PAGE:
Woman shot during U.S. Capitol violence dies

    Police squad cars are parked in a line. (Photo via Commonwealth of Massachusetts)

    WASHINGTON — A woman was shot inside the U.S. Capitol Wednesday during a riot provoked by Trump backers and later was pronounced dead at a local hospital, according to the D.C. Metropolitan Police Department.

    Officials did not provide details on the woman, her hometown or which hospital she was taken to. U.S. Capitol Police did not respond to requests for comment.

    Lawmakers, including members of leadership such as House Speaker Nancy Pelosi (D-Calif.), were evecauated and taken to safe locations as thousands of pro-Trump extremists stormed the Capitol, where lawmakers were set to vote to certify the presidential election.

    Prior to the siege, President Donald Trump held a rally where he made his baseless claim that the presidential election was stolen from him and implored his supporters to make their way to the Capitol. Trump returned to the White House.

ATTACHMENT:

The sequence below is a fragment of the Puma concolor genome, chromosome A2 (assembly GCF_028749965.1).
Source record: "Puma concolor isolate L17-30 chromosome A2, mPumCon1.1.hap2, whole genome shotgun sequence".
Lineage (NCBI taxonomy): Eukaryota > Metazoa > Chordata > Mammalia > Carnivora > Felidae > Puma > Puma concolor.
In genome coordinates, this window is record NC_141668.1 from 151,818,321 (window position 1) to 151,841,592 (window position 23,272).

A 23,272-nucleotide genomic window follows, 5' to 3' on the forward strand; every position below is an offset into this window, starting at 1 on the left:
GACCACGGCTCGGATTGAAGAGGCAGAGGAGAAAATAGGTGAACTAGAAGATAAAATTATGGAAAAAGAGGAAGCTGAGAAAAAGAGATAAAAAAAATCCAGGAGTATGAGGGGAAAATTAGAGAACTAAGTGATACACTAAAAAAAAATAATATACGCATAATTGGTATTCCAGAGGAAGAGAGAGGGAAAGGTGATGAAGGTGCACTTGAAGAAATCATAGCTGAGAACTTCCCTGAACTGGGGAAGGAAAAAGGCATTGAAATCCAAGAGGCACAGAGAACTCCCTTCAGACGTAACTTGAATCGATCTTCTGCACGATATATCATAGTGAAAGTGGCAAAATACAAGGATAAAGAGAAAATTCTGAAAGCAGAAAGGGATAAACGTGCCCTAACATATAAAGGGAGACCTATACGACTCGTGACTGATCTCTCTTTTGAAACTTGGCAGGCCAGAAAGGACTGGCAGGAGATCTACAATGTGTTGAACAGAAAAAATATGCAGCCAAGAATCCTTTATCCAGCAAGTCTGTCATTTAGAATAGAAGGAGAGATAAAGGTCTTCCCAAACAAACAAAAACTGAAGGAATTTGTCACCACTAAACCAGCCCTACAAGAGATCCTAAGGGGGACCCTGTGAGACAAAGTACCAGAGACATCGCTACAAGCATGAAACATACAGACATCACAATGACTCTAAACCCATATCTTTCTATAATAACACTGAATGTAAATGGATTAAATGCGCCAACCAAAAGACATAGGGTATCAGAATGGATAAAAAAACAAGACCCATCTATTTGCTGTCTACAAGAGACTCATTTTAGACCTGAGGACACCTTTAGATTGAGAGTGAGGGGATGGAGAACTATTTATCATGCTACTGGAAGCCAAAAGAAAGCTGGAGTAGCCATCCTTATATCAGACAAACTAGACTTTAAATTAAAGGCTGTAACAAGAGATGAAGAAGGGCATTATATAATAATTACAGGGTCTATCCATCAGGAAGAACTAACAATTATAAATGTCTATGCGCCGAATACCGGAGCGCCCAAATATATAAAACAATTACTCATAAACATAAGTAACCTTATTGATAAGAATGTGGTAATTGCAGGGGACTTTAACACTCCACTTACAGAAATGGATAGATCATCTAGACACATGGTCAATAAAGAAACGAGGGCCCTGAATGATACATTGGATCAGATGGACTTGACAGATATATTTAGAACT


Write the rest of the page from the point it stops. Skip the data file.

No other deaths have been reported. DC officials declined to comment if the woman who died was part of the mob.

    The D.C. Metropolitan Police Department has opened an investigation.

    Live TV coverage of the Capitol grounds on Wednesday night showed crowds continuing to mill around, despite a 6 p.m. curfew by District of Columbia Mayor Muriel Bowser.

    Congress plans to resume its session Wednesday night certifying the election of President-elect Joe Biden, Pelosi said in a letter to members.

    “We always knew this responsibility would take us into the night. The night may still be long but we are hopeful for a shorter agenda, but our purpose will be accomplished,” she said.

    “We also knew that we would be a part of history in a positive way, today, despite ill-founded objections to the Electoral College vote. We now will be part of history, as such a shameful picture of our country was put out to the world, instigated at the highest level.”

    Ariana Figueroa
    Ariana Figueroa covers the nation's capital for States Newsroom. Her areas of coverage include politics and policy, lobbying, elections and campaign finance. Before joining States Newsroom, Ariana covered public health and chemical policy on Capitol Hill for E&E News. As a Florida native, she's worked for the Miami Herald and her hometown paper, the Tampa Bay Times. Her work has also appeared in the Chicago Tribune and NPR. She is a graduate of the University of Florida.